Over a year ago, I posted a poem about the Nine Noble Virtues. Today I present a second poem on the Nine Noble Virtues, one that takes a different approach. For this poem, I went through the rune staves of the Elder Futhark and paired a single stave to each of the virtues. It is in six stanzas of fornyrðislag. The names of the runes and the virtues are capitalized here.
A mainful song
I sing of virtues;
nine they number,
noble they be.
Useful to have,
they help my quest,
riding the road
to Runes and Mead.
It is one of the major themes of my blog that the lore should be made operative and used in modern heathen poetry. Such poetry can be put to a number of uses. In one kind of usage, it can inspire and instruct, and it should relate the lore to our modern needs. Today I present a poem that should help illustrate at least some aspects of what is meant by that.
Most American Asatruar are at least familiar with the Nine Noble Virtues, regardless of what they may think of them. (An earlier poem on this blog gives a complete list in poetic form.) It is common to say that the NNV were originally gleaned from a reading of the lore, primarily the Hávamál. At one point, I took a closer look into one of the nine, Perseverance, with the aim to discover if it was displayed in other parts of the lore, particularly the rest of the Poetic and Prose Eddas and the Rune Poems. Here is a poem I wrote based on what I found.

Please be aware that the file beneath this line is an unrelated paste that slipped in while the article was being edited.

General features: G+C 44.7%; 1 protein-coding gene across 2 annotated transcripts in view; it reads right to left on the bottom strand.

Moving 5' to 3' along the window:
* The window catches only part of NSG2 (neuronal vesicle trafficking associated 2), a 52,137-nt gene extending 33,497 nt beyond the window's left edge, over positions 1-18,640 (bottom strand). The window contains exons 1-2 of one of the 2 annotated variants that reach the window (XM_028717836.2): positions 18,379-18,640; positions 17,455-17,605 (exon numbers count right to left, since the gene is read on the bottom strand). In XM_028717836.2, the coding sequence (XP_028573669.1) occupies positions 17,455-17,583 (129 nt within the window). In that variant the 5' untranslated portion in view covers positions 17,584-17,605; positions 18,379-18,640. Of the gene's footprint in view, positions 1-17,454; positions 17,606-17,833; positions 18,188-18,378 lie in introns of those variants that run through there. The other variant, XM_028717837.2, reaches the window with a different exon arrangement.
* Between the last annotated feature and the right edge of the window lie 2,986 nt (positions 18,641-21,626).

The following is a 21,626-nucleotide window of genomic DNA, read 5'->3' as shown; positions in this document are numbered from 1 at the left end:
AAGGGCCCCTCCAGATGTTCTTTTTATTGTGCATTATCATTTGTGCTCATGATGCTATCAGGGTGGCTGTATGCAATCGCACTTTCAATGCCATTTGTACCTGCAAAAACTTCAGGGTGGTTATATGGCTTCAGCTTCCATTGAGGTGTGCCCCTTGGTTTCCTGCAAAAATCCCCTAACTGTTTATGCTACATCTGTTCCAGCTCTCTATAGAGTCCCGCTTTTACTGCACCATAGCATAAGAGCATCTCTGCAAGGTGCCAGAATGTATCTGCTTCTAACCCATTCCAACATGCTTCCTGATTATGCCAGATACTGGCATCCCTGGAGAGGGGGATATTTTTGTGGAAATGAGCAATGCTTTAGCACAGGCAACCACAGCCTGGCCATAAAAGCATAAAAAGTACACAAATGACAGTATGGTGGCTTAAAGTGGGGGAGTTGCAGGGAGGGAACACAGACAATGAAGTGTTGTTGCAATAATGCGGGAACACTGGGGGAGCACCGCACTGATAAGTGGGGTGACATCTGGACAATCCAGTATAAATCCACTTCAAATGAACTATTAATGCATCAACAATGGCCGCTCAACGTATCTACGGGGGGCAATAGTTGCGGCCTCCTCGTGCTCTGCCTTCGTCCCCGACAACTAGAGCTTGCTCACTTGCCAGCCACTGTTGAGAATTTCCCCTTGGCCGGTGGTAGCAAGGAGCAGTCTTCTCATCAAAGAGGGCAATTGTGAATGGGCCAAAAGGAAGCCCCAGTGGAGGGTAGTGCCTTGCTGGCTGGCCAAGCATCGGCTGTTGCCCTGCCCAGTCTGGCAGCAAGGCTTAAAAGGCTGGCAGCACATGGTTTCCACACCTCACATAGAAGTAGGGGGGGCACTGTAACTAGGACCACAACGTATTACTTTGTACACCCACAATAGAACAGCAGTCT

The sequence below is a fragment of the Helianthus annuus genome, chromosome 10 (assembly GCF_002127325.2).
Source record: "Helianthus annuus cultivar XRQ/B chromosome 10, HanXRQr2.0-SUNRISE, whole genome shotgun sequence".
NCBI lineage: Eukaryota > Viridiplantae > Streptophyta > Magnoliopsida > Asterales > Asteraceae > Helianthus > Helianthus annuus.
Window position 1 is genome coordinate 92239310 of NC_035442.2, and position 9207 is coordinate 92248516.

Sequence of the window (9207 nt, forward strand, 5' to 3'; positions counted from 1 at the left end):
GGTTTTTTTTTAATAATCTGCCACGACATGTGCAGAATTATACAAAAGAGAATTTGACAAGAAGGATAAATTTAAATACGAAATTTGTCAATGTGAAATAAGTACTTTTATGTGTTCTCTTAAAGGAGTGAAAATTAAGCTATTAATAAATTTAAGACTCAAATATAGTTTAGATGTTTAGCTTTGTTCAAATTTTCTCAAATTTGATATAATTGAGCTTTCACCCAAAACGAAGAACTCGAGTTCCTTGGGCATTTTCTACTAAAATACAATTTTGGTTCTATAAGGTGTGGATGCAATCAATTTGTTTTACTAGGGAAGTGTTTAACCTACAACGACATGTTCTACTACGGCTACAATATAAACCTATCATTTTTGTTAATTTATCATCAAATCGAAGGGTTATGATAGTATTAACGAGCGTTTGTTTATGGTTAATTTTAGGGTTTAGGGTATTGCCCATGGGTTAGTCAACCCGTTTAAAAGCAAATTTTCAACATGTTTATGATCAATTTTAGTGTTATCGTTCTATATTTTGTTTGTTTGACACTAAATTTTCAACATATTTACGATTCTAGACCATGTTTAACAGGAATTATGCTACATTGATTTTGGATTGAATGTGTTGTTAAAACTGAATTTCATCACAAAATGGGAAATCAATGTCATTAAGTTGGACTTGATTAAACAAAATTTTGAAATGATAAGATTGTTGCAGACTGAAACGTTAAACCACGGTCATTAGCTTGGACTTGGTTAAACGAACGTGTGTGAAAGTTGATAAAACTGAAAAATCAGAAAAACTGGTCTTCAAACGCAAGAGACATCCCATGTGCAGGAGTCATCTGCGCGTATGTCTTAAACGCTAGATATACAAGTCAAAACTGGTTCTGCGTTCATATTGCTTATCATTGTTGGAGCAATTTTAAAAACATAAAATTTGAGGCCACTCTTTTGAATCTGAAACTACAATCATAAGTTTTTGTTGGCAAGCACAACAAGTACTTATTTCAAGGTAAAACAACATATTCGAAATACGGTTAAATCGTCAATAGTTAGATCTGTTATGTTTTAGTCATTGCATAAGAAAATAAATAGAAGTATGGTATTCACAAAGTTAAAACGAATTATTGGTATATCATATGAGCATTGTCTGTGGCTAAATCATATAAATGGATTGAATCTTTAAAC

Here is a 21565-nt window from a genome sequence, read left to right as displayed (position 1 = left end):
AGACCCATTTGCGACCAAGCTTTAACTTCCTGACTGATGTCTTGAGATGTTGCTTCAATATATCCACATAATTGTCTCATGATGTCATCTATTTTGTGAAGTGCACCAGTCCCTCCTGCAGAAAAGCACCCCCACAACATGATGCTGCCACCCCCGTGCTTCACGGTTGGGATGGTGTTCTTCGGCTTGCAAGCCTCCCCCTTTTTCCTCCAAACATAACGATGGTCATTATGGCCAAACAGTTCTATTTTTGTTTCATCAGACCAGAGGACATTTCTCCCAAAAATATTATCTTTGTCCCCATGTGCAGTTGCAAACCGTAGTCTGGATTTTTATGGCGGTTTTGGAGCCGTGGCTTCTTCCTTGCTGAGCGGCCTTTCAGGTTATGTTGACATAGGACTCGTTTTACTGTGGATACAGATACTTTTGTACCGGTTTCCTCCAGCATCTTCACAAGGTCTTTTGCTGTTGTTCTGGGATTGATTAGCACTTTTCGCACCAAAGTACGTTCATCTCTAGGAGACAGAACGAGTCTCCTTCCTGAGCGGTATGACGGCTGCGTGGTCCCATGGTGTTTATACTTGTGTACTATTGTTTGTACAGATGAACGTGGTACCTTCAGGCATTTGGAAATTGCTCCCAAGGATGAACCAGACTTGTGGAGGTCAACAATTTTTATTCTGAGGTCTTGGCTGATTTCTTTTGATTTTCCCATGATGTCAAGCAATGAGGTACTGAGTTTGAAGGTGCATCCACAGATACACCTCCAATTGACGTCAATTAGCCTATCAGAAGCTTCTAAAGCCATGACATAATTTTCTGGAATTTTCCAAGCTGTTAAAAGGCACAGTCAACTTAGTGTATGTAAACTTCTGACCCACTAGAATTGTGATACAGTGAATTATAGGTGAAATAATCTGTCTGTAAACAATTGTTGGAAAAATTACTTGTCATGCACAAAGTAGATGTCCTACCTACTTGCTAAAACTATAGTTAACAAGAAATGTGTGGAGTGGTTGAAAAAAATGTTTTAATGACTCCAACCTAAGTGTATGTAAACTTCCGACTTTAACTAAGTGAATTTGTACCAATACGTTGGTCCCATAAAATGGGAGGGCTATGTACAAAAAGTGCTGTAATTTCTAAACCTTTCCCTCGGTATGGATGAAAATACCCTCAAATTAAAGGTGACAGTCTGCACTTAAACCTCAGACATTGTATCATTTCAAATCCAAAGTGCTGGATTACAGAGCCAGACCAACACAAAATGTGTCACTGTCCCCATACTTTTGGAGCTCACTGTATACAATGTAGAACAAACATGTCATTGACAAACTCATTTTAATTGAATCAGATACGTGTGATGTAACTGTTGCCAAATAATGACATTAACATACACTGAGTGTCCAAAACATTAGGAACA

It’s time for another poem.
In the Poetic Edda, there are some examples of numbered lists, where the speak counts out the items. In Hávamál, the speaker relates 18 magic spells he knows. In Sigrdrífumál, Sigrdrífa gives 11 pieces of advice to Sigurðr. In Grógaldr, the dead woman Gróa sings 9 magic spells to protect her son on a dangerous journey.
This poem was inspired by those counting list poems. It’s also in the fornyrðislag style, although in this one I use three syllable lines more often than usual. It is based on what is probably the most well-known list in modern American Asatru, with my own interpretations and descriptions for each of items, some of which make references to the mythology. There is a strange word in this poem that most will not be familiar with and for which a dictionary probably won’t help: ginn-holy. James Chisholm used this to represent the Old Norse ginnheilög (which means “most holy”) in his translation of the Poetic Edda (in Völuspá 6, for instance). That’s probably what inspired me to use it in a poem. (Actually, there’s probably a few more strange words in here… perhaps another time I’ll make a glossary post to this blog of such words and their meanings.)
The poem is called “Nine Noble Virtues”